Crohn's disease in pediatrics:

Chronic inflammatory diseases of the intestine around the world among the general population1

The causes are being debated, still poorly identified, including2,3,4:

  • Genetic predisposition
  • Immunological factors
  • Environmental factors (hygiene, antibiotic therapy in childhood, appendectomy, etc.)

Who is affected?

Mainly young adults will be affected as illustrated in the below figure:5

Pediatric Crohn's disease is affecting an increasing number of children and adolescents.4


Most frequent symptoms7:

Top 3 Most common symptoms

Other frequent symptoms

Abdominal pain

Chronic diarrhea

Weight loss

Growth retardation (circulating pro-inflammatory cytokines, anorexia, malabsorption, digestive losses, etc.)5



Possible extra-digestive manifestations

Diagnostic tools7,8:


Endoscopy: a key step in diagnosis, performed under general anesthesia

Radiology: entero-MRI

  (markers of inflammation)

Serum markers. E.g. increased CRP, erythrocyte sedimentation rate, blood count, albuminemia

Fecal markers. E.g. calprotectin


Histology. Multiple biopsies of all segments

The lesions are generally more extensive, and the disease is considered more progressive in children than in adults.5


Why treat? 2,8-10

Treatment is necessary for three main reasons:

  1. To act on the disease

To induce and maintain remission
To prevent relapses
To detect and treat early the complications of the natural history of the disease

  2. To maintain a social life

To improve quality of life8

  3. To preserve growth

To allow satisfactory growth2
To ensure the maintenance of a nutritionally correct condition2
To ensure pubertal development10


How to treat?9-11

Main treatment options

Main characteristics


For more information, refer to the Summaries of Product Characteristics for the different authorised drugs

   Exclusive enteral nutrition

Generally used in first-line treatment of flare-ups10
Has demonstrated its ability to induce a remission9,10
Clinical remission rate of approximately 80%, an efficacy comparable to that of corticosteroid therapy9,10
Also allows an improvement in nutritional status9

    Corticosteroid therapy

To be avoided, where possible, because of the potential repercussions on growth10
Can be used if exclusive enteral nutrition is not practicable for inducing a remission in moderate to severe Crohn’s disease10
Clinical remission rate of approximately 80%9
Not suitable for maintenance purposes9,10


For more information, refer to the Summaries of Product Characteristics for the different authorized drugs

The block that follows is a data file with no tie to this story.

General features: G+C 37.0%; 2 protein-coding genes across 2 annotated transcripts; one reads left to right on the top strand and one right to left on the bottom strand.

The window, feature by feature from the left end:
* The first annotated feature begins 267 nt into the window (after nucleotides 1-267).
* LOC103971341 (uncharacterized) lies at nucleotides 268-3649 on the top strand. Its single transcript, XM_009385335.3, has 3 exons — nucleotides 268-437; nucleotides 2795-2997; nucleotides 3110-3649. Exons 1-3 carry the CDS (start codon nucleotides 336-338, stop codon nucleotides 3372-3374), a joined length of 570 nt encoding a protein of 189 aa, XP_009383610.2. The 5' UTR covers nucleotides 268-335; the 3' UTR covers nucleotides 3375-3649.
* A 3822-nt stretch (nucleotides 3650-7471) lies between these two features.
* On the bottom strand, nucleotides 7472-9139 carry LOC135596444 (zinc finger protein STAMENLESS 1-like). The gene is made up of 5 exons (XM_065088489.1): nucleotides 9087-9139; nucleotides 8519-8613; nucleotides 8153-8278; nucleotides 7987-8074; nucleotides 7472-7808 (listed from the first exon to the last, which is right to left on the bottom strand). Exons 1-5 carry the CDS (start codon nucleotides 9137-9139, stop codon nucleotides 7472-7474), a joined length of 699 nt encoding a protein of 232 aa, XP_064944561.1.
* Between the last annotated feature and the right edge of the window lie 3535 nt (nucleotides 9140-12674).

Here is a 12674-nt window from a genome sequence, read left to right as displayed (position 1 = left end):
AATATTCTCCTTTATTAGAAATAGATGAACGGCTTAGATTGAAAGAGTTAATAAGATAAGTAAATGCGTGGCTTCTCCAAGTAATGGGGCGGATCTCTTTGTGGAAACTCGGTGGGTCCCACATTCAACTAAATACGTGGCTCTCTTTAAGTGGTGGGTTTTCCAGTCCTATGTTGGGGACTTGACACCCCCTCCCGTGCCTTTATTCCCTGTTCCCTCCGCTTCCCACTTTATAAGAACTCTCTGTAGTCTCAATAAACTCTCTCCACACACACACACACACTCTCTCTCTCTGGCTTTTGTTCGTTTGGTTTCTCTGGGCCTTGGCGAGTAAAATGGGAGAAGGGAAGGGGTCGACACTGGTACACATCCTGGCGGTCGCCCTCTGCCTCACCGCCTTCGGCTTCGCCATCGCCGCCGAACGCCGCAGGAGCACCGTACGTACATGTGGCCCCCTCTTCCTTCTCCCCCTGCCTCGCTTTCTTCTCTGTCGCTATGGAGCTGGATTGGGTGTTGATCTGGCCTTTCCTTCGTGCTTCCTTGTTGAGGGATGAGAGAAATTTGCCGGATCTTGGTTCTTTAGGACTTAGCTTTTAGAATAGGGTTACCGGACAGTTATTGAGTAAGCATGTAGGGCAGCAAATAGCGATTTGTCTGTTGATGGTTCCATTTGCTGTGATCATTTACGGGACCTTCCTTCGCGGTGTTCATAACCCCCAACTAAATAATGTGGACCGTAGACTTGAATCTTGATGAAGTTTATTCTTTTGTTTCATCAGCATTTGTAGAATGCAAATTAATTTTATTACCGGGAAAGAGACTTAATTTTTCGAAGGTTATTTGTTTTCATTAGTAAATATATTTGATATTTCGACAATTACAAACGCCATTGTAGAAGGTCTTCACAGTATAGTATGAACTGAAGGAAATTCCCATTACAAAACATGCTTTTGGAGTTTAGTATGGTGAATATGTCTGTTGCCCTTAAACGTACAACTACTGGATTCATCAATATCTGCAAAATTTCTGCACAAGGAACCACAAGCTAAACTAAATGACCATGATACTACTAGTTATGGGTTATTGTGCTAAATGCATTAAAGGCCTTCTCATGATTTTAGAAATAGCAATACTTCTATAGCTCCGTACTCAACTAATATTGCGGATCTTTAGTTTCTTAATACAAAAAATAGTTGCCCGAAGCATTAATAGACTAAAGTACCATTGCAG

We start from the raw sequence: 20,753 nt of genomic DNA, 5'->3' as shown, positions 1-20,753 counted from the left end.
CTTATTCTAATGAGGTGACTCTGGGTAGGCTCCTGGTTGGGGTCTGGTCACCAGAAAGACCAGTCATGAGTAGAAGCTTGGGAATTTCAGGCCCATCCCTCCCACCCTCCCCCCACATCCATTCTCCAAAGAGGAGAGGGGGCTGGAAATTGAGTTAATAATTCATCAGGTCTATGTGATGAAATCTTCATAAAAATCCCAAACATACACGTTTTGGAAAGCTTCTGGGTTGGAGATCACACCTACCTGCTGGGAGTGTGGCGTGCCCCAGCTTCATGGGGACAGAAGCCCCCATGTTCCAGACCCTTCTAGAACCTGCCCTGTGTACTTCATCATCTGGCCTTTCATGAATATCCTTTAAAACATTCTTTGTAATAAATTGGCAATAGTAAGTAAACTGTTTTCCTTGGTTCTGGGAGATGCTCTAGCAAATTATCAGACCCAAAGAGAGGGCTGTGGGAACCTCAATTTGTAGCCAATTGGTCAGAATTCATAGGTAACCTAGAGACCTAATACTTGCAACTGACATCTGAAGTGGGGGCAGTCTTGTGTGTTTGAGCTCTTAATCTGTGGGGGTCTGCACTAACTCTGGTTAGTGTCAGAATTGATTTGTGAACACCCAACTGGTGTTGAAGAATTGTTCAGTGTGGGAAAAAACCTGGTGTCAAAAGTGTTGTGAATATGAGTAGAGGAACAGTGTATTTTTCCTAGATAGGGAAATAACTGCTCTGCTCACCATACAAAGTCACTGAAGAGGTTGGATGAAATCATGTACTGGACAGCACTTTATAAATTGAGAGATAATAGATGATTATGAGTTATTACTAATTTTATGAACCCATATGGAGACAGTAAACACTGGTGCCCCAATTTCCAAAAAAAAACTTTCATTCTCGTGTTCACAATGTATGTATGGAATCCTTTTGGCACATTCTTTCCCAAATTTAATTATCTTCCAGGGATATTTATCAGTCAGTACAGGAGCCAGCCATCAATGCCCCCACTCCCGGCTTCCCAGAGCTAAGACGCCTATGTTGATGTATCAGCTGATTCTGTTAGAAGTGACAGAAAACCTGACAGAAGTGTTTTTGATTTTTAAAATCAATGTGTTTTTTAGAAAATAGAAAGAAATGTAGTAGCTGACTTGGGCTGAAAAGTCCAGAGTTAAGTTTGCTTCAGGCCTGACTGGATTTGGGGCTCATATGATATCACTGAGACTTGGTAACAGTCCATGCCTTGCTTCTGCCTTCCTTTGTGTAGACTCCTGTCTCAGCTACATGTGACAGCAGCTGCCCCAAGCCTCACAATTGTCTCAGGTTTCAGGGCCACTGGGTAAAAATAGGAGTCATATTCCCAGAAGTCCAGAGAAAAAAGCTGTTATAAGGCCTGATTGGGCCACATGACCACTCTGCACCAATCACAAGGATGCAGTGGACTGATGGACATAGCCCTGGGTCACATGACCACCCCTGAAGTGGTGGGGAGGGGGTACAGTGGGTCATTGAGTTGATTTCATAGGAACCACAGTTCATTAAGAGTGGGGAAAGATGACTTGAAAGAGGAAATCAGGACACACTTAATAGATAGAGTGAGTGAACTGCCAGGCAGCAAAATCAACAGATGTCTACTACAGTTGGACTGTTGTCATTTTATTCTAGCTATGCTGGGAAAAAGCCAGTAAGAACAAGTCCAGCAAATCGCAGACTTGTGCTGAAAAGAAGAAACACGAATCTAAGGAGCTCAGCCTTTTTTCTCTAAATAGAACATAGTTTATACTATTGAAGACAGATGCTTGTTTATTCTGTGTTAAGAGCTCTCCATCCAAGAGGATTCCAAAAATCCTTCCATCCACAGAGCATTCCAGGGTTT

Thiopurines Have demonstrated their effectiveness in maintenance treatment9,10

Used in second-line treatment for moderate to severe pediatric Crohn’s disease10

ECCO 2021 Ped CD Anti-TNF as induction can be used in following case: In new-onset patients with high risk for a complicated disease course, anti-TNF therapy is recommended forinducing remission.11

    Methotrexate Can be used to maintain clinical remission as a first-choice immunomodulator, or after thiopurine failure or intolerance.11

Surgical indications are restricted to severe conditions and/or cases where drug treatments have failed.5

  1. Gasparetto M, Guariso G. Highlights in IBD Epidemiology and Its Natural History in the Paediatric Age. Gastroenterology Research and Practice. 2013;1-12.
  2. Guide - affection de longue durée. HAS. Maladie de Crohn. Mai 2008.
  3. Guide - affection de longue durée. HAS. Rectocolite hémorragique évolutive. Mai 2008.
  4. Barnes EL. et al. Increasing Incidence of Pediatric Inflammatory Bowel Disease in France: Implications for Etiology, Diagnosis, Prognosis, and Treatment. Am J Gastroenterol 2018; 113:273–275.
  5. Hugot JP. Particularités des maladies inflammatoires chroniques intestinales de l’enfant. mt pédiatrie 2011 ; 14 (3) : 171-9.
  6. Oliveira SB. et al. Diagnosis and management of inflammatory bowel disease in children. BMJ 2017;357:j2083.
  7. Levine A, Koletzko S, Turner D, Escher J, Cucchiara S. ESPGHAN Revised Porto Criteria for the Diagnosis of Inflammatory Bowel Disease in Children and Adolescents. Journal of Pediatric Gastroenterology and Nutrition. 2014;58(6):795-806.
  8. Day A. et al. Crohn’s and colitis in children and adolescents. World Journal of Gastroenterology. 2012;18(41):5862-69.
  9. Guariso.G, Gasparetto.M Treating children with inflammatory bowel disease : Current and new perspectives. World J Gastroenterol 2017; 23(30): 5469-5485
  10. Ruemmele F. et al. Consensus guidelines of ECCO/ESPGHAN on the medical management of pediatric Crohn’s disease. Journal of Crohn’s and Colitis. 2014;8(10):1179-1207.
  11. ECCO guidelines: Journal of Crohn's and Colitis, 2021, 171–194

CD: Crohn's disease
CRP: C-reactive protein;
MRI: Magnetic Resonance Imaging; 
TNF: Tumor Necrosis Factor

AbbVie SA/NV - BE-IMM-210057 (v2.0) - August 2022